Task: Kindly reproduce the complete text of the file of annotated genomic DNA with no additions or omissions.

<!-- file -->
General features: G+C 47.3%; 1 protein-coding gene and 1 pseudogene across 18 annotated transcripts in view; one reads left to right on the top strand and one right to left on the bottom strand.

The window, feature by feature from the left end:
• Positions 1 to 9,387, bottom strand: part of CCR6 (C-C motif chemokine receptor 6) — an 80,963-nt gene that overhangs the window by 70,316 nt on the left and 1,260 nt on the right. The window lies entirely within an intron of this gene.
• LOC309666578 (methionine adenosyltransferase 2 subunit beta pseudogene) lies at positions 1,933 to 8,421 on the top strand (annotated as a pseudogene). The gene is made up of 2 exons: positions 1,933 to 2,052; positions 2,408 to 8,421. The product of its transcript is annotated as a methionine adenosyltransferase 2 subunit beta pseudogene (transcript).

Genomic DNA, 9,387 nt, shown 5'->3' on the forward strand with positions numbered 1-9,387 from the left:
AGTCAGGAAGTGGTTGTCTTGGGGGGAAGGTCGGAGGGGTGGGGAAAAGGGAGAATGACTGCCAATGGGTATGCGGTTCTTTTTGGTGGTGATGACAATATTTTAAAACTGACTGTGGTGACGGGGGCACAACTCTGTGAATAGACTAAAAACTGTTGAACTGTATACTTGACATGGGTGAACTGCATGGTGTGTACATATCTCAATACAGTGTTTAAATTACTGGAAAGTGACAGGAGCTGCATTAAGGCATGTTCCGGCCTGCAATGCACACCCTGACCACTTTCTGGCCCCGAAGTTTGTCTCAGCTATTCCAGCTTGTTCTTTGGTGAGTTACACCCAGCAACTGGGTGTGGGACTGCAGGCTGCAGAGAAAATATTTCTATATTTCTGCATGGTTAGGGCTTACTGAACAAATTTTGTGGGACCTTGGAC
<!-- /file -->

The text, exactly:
General features: G+C 47.3%; 1 protein-coding gene and 1 pseudogene across 18 annotated transcripts in view; one reads left to right on the top strand and one right to left on the bottom strand.

The window, feature by feature from the left end:
• Positions 1 to 9,387, bottom strand: part of CCR6 (C-C motif chemokine receptor 6) — an 80,963-nt gene that overhangs the window by 70,316 nt on the left and 1,260 nt on the right. The window lies entirely within an intron of this gene.
• LOC309666578 (methionine adenosyltransferase 2 subunit beta pseudogene) lies at positions 1,933 to 8,421 on the top strand (annotated as a pseudogene). The gene is made up of 2 exons: positions 1,933 to 2,052; positions 2,408 to 8,421. The product of its transcript is annotated as a methionine adenosyltransferase 2 subunit beta pseudogene (transcript).

Genomic DNA, 9,387 nt, shown 5'->3' on the forward strand with positions numbered 1-9,387 from the left:
AGTCAGGAAGTGGTTGTCTTGGGGGGAAGGTCGGAGGGGTGGGGAAAAGGGAGAATGACTGCCAATGGGTATGCGGTTCTTTTTGGTGGTGATGACAATATTTTAAAACTGACTGTGGTGACGGGGGCACAACTCTGTGAATAGACTAAAAACTGTTGAACTGTATACTTGACATGGGTGAACTGCATGGTGTGTACATATCTCAATACAGTGTTTAAATTACTGGAAAGTGACAGGAGCTGCATTAAGGCATGTTCCGGCCTGCAATGCACACCCTGACCACTTTCTGGCCCCGAAGTTTGTCTCAGCTATTCCAGCTTGTTCTTTGGTGAGTTACACCCAGCAACTGGGTGTGGGACTGCAGGCTGCAGAGAAAATATTTCTATATTTCTGCATGGTTAGGGCTTACTGAACAAATTTTGTGGGACCTTGGAC